The Ohio State-Michigan football game is more than a week away, but the bitter rivalry between both schools will be in action this weekend on the ice. The No. 14 OSU men’s hockey team (8-3-1, 5-2-1) will face No. 7 Michigan (7-3-2, 3-3-2), in a two-game series starting Friday night in Ann Arbor, Mich. The Buckeyes, ranked for the first time this season, are currently on a five-game winning streak and unbeaten in their last seven games. OSU head coach Mark Osiecki is looking forward to the test facing Michigan on the road will pose for his team. “We know what to expect playing against Michigan,” he said. “We expect a well-coached team, and a team that plays at a high level and competes.” Playing at Michigan is always fun for senior forward Danny Dries, a Michigan native. “Being from around there, it’s always fun to have family and friends around and play in front of them,” he said. “It’s a pretty fun environment. Youcan’t let it intimidate you.” Senior goalie Cal Heeter said that playing Michigan is special because of the historic rivalry between the two schools, but that the real importance of the games are the conference points that could be gained. “We have to realize and respect the rivalry for both schools. On top of that, the CCHA points are important for this team,” he said. OSU is currently tied for second in the CCHA with 17 points. Michigan has 12 points and stands alone in sixth place. Osiecki attributes the recent success to players gelling and coming together as one. “Whether they’ve had a lot of playing time or a little, they’ve done well,” he said. One of the things OSU has done well is play disciplined. OSU has had a season-low four penalties in each of their past four games. When the Buckeyes have had to play a man down during the five-game winning streak, they’ve been perfect, killing all 19 of their opponents’ power plays. “We have done some things in practice to make our guys move their feet and keep their sticks down,” Osiecki said. “I think that has been a big factor in us being smart and knowing we can play hard and stay out of the penalty box.” The Buckeyes have been no slouch on the offensive end either, outscoring their opponents, 27-6, during the seven-game unbeaten streak. OSU leads the CCHA with 3.38 goals per game in conference play. Heeter said he enjoys having a potent offense play in front of him, but that it can be tough to get into the flow of the game when he doesn’t have to make a ton of saves. “It’s different, it’s tough for sure,” he said. “It’s just a different element, something you have to get used to.” Michigan is second in the CCHA with 3.25 goals per game, and posted a season-high 10 goals in a game against St. Lawrence in October. OSU and Michigan are set to take the ice at 7:35 p.m. Friday and play again Saturday night.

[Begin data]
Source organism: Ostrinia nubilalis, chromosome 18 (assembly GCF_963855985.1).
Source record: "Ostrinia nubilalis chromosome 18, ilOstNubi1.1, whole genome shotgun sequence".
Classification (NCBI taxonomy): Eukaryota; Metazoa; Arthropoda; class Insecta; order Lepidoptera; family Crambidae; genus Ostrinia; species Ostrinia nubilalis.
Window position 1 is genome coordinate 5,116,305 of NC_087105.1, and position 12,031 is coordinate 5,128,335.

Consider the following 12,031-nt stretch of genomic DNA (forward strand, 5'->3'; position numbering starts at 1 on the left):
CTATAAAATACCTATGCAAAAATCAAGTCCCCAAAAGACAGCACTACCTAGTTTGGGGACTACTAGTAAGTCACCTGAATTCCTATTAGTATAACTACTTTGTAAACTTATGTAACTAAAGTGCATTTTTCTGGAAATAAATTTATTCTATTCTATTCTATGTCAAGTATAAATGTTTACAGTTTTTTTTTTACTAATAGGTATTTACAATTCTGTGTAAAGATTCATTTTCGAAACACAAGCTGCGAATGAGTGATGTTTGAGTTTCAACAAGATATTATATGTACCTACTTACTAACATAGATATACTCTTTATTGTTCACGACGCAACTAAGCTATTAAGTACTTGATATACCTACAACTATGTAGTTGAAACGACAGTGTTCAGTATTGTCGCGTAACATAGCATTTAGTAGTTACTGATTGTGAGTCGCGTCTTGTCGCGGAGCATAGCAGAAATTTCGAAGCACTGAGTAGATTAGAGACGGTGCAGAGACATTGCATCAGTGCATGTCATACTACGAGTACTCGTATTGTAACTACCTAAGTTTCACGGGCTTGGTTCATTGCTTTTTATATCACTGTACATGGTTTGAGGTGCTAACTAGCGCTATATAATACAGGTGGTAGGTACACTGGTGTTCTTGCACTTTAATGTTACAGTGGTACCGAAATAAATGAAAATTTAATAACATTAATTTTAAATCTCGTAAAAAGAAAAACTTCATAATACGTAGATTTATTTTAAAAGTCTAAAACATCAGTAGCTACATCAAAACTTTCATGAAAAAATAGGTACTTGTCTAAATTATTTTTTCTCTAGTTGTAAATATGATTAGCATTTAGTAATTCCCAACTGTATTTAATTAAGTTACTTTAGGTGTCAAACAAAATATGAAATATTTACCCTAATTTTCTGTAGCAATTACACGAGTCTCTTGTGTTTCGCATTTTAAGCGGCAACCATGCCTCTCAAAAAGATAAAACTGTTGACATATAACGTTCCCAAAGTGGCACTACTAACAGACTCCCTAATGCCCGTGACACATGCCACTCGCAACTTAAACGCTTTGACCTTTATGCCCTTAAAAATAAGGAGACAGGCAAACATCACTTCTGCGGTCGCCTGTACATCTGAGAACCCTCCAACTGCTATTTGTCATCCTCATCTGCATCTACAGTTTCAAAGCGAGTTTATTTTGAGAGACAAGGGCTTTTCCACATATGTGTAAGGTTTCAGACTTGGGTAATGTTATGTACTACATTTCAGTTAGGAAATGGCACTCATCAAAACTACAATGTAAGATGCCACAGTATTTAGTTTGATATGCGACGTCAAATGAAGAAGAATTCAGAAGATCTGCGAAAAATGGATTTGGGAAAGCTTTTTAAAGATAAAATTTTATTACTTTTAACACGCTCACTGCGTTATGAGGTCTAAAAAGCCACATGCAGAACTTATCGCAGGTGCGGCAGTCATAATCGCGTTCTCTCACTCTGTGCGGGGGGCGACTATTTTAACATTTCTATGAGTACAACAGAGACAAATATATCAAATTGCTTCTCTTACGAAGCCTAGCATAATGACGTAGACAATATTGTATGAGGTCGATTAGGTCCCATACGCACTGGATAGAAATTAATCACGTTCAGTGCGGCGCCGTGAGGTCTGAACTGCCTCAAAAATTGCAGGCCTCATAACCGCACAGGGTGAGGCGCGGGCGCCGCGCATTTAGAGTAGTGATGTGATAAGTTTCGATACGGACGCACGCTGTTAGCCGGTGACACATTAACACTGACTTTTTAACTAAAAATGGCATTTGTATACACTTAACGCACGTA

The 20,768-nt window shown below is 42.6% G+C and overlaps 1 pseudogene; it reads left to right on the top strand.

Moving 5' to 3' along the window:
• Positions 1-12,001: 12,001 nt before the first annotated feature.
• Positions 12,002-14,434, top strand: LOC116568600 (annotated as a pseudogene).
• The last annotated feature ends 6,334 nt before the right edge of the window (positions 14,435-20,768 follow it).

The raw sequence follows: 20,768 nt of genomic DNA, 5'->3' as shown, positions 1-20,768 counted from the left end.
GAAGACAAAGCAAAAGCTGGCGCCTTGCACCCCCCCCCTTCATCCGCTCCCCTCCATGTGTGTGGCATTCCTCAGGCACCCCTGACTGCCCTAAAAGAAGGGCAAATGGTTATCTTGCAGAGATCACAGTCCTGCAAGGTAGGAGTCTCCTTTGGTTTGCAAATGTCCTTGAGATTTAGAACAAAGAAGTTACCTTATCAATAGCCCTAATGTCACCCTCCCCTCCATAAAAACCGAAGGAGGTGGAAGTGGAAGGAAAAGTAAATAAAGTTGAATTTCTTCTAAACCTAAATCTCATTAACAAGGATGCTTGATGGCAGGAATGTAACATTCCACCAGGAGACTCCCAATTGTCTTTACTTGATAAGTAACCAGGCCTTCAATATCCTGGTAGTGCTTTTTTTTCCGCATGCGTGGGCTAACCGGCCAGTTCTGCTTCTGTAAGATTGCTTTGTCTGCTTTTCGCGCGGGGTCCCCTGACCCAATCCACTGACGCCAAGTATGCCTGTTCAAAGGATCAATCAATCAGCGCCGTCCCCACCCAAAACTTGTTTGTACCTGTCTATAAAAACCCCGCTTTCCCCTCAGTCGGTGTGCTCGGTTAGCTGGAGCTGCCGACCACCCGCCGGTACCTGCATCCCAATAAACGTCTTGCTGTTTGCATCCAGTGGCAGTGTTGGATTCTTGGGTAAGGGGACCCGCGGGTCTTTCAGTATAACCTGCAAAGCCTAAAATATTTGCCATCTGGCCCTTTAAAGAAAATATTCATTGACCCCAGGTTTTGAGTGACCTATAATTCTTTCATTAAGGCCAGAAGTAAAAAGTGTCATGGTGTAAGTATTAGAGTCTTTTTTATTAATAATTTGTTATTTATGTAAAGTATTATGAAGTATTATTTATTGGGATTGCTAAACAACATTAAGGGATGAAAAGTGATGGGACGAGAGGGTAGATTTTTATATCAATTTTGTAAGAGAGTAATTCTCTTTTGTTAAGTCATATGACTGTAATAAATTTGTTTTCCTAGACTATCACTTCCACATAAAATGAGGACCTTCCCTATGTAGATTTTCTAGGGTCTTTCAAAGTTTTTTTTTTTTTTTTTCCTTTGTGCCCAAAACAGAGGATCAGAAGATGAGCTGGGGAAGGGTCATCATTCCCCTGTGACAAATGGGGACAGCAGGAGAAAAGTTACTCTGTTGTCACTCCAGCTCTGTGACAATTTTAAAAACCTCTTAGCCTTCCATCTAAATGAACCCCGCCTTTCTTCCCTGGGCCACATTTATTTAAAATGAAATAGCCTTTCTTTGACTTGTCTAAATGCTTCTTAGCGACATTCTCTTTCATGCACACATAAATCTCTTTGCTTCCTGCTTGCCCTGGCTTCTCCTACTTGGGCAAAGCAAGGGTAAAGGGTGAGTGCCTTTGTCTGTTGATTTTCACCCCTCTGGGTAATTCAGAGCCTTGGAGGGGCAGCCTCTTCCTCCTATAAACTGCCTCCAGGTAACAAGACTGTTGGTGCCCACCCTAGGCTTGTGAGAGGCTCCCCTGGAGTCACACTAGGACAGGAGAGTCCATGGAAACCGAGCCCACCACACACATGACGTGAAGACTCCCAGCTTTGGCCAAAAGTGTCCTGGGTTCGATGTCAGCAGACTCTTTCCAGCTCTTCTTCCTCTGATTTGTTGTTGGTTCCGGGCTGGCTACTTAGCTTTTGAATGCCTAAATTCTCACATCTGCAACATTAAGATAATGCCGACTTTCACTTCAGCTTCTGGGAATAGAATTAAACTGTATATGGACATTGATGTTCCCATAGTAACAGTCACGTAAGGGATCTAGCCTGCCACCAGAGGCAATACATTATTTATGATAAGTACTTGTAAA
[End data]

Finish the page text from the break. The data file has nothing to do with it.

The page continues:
Ohio State football won’t play its annual game against Michigan until Nov. 24 , but there’s a rivalry game this Saturday to tide the Buckeyes over. Wisconsin coach Bret Bielema labeled this weekend’s matchup with the Buckeyes as a rivalry game Tuesday at the weekly Big Ten football coaches teleconference. “It’s a big one,” Bielema said. Last year, OSU upset then-No. 12 Wisconsin in a game that Bielema called “heartbreaking.” The year before, Wisconsin gave a then-No.1 OSU squad its only loss of the season. Dating back to 2005, either Wisconsin or OSU has won at least a share of the Big Ten conference title. “What makes a good rivalry is when two good teams play significant games,” said first-year OSU coach Urban Meyer. “Over the past decade, certainly in recent history, these two teams have been near the top of the Big Ten. That’s made this a very interesting rivalry.” The current landscape of the Big Ten conference has allowed the OSU-Wisconsin rivalry to blossom. The Buckeyes and Badgers are both members of the Leaders Division, guaranteeing a meeting between the programs every year. Meyer said he has no doubt that Wisconsin will always compete for the division championship, making the OSU and Wisconsin game a pivotal one in determining the Leaders Division champion for years to come. That will be the case this weekend; a win against Wisconsin, and OSU will be crowned as king of the Leaders Division. Badgers not holding back Because OSU and Penn State are ineligible from postseason play, Wisconsin secured a spot in the Big Ten Championship game last weekend with a win against Indiana . But that doesn’t mean the Badgers will hold back this weekend against the Buckeyes. “Our goal year in and year out is to win our division,” Bielema said. “Obviously, we have to beat Ohio State for that to happen this year.” Nearly every year in the NFL, teams will rest their starters during the final weeks of the regular season once their playoff destinies are finalized. Bielema said, however, that the thought of benching his key players until the Big Ten Championship Game on Dec. 1 hadn’t even crossed his mind. “We would probably have a mutiny if I tried to take anyone out of the game,” Bielema said. “This is a chance to play the team that’s No. 1 in our division. I want to win in the worst way because Ohio State has set the standard for winning in this league.” Although the goal is to beat the Buckeyes, the Wisconsin coach said his team doesn’t need to win the division outright to legitimize their inevitable spot in the conference championship game. “We’re going to play the schedule that’s laid out,” Bielema said. “All we do is play the schedule that’s in front of us and live with the results.”